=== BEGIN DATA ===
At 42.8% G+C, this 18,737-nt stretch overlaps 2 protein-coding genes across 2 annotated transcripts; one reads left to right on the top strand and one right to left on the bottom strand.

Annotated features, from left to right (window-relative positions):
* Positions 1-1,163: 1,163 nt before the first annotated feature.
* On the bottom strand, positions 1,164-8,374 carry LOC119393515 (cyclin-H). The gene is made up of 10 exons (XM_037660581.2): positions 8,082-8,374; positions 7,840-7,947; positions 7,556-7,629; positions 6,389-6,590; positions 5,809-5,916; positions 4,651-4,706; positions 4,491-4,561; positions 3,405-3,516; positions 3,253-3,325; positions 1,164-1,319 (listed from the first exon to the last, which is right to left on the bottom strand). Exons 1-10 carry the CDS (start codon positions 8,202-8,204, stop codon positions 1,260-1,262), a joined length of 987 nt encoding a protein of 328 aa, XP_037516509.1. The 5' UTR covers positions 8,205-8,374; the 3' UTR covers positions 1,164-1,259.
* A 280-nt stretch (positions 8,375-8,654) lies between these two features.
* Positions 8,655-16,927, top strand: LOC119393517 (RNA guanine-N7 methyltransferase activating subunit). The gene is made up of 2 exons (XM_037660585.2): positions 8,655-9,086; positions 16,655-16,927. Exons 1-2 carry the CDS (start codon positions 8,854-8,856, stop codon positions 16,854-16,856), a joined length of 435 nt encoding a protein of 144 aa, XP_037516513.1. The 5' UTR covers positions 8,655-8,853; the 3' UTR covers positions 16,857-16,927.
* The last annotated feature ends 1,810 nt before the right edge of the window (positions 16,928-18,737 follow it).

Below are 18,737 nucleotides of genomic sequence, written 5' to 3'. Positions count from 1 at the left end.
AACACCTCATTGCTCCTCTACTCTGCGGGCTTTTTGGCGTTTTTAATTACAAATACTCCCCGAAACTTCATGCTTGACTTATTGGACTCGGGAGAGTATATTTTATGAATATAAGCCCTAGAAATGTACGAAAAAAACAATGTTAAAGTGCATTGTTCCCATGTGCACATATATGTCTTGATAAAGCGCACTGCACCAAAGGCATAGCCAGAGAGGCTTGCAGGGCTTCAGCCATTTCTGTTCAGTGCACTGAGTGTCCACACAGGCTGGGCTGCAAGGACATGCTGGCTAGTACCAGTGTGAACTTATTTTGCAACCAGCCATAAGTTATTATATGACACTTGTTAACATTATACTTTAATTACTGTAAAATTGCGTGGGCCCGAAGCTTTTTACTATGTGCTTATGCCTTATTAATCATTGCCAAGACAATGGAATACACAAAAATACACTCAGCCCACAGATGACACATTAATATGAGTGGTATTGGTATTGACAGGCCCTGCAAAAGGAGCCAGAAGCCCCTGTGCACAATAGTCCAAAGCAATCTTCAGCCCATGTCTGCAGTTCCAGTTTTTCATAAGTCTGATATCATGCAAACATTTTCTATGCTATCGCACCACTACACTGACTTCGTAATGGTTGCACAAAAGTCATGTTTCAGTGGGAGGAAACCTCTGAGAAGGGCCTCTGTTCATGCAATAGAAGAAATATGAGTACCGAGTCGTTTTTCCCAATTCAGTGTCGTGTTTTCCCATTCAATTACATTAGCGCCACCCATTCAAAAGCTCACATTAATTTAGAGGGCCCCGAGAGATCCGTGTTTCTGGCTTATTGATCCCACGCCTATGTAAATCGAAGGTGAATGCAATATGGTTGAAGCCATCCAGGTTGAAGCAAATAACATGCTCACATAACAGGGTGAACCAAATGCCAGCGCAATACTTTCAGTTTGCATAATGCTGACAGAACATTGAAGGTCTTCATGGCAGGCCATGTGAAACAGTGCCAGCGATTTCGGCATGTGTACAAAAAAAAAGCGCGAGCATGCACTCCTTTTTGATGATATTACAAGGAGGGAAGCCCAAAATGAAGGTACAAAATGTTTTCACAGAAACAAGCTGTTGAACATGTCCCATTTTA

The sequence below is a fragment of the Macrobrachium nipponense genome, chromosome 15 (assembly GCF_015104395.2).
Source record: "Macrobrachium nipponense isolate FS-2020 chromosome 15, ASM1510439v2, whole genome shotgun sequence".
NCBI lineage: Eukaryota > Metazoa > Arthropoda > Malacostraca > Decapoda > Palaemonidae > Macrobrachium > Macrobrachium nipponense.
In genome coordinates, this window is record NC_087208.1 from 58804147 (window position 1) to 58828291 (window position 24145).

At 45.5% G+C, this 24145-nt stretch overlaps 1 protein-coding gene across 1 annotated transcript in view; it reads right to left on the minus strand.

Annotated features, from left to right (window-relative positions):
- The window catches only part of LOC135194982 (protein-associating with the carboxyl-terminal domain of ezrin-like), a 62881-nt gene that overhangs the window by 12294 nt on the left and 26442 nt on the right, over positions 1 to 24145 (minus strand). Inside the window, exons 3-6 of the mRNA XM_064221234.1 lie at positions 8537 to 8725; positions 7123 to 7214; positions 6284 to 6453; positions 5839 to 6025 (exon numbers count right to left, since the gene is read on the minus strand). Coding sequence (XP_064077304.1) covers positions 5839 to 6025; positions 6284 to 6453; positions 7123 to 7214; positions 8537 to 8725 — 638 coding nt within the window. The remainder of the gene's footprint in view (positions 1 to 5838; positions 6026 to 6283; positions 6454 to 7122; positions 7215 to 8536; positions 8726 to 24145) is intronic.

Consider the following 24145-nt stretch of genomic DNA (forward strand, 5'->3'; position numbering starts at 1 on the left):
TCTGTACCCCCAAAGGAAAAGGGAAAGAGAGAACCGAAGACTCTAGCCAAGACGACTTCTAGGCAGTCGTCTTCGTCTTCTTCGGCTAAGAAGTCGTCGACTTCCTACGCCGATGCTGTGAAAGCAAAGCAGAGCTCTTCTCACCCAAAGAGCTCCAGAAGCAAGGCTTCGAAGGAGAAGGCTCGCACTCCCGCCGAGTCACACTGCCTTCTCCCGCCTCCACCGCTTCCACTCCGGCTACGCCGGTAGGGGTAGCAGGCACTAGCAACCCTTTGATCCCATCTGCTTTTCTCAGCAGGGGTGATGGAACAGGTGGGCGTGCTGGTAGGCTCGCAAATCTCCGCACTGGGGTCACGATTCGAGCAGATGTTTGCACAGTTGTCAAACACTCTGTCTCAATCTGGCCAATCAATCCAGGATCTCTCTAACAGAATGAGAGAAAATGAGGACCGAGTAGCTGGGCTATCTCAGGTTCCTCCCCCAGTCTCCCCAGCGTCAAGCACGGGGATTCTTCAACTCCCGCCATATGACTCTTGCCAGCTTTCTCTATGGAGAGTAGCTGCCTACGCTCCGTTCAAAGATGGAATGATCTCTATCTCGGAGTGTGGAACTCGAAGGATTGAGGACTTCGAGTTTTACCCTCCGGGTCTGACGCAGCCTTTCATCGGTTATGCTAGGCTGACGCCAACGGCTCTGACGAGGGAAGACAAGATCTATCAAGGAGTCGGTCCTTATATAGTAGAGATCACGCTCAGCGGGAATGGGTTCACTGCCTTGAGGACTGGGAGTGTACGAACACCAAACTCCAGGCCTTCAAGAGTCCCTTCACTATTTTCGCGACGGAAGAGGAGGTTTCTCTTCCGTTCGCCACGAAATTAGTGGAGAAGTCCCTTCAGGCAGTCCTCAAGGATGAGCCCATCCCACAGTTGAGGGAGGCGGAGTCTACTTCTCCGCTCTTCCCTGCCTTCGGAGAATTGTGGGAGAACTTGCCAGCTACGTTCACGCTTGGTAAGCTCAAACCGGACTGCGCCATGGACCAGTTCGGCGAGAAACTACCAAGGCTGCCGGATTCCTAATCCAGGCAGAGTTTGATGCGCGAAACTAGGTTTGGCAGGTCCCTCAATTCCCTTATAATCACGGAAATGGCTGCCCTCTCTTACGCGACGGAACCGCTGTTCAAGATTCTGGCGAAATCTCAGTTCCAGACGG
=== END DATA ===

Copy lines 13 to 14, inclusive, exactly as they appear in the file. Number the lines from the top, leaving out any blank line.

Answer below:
In genome coordinates, this window is record NC_087208.1 from 58804147 (window position 1) to 58828291 (window position 24145).

At 45.5% G+C, this 24145-nt stretch overlaps 1 protein-coding gene across 1 annotated transcript in view; it reads right to left on the minus strand.